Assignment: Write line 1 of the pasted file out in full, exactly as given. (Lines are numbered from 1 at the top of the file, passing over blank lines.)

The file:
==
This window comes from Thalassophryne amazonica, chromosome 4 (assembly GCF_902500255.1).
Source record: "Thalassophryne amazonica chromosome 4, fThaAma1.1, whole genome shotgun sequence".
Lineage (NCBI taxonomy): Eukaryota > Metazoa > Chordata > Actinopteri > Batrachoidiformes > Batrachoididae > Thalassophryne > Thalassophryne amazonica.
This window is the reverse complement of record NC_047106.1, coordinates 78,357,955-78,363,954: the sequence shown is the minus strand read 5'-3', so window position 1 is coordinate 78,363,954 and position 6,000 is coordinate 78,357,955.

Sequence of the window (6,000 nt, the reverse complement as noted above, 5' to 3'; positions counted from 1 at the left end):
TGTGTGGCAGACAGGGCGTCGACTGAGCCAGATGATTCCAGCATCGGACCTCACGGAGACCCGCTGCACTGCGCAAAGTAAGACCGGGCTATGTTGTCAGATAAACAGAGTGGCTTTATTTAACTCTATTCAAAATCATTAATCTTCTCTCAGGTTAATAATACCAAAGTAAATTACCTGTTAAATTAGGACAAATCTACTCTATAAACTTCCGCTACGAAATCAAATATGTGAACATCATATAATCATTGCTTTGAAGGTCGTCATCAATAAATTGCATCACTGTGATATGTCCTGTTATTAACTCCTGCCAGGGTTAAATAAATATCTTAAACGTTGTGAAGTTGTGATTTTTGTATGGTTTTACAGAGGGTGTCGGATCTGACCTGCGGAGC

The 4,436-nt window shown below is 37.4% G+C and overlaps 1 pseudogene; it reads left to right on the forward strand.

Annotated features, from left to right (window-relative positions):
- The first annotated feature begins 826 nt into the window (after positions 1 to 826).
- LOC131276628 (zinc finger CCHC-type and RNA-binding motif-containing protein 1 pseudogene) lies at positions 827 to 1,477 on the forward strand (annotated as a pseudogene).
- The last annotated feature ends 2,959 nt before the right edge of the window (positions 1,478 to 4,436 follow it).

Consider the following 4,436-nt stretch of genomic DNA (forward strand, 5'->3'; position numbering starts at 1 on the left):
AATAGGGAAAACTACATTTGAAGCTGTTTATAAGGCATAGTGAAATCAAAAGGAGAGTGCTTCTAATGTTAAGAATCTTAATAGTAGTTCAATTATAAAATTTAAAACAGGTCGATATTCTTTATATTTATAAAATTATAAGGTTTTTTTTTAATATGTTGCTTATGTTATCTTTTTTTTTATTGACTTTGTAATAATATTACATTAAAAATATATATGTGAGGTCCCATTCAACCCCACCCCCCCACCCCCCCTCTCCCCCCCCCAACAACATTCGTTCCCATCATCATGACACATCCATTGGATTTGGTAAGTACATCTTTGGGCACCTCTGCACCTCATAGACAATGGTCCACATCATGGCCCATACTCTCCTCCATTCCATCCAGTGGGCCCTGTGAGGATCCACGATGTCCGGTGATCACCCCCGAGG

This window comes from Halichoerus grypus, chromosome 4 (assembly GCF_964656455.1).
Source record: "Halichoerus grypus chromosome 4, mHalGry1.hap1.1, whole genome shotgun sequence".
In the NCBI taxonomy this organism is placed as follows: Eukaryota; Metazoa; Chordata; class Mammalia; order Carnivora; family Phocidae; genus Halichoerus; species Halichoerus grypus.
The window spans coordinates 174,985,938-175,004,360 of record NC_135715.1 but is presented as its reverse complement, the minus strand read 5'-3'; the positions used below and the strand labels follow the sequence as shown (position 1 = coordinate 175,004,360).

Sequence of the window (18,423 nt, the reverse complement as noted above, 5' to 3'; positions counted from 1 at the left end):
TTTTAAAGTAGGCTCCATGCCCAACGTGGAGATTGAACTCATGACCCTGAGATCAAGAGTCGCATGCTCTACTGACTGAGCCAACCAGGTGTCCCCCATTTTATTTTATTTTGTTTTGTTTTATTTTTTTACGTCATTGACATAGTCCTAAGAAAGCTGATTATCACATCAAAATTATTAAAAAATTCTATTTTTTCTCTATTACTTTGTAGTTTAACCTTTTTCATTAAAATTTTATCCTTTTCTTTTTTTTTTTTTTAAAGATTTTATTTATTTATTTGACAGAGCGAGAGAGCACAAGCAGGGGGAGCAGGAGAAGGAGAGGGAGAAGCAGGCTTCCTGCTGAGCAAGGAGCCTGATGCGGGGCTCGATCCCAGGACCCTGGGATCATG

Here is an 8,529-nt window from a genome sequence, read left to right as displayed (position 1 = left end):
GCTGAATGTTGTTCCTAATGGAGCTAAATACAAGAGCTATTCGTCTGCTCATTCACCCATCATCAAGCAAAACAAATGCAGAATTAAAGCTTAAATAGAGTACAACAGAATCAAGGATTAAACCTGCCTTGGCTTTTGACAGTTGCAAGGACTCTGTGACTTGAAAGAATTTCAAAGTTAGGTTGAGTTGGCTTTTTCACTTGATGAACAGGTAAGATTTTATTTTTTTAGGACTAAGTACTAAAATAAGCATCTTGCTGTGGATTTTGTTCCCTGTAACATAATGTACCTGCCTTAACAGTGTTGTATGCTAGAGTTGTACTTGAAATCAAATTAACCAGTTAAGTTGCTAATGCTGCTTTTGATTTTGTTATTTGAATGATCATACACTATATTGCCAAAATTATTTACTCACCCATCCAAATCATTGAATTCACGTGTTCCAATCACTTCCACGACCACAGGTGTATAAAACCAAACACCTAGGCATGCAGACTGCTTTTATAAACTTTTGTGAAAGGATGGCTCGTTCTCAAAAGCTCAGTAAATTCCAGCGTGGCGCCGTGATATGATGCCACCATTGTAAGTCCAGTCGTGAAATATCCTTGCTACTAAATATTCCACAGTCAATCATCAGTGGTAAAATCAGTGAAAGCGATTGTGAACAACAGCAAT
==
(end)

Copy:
This window comes from Thalassophryne amazonica, chromosome 4 (assembly GCF_902500255.1).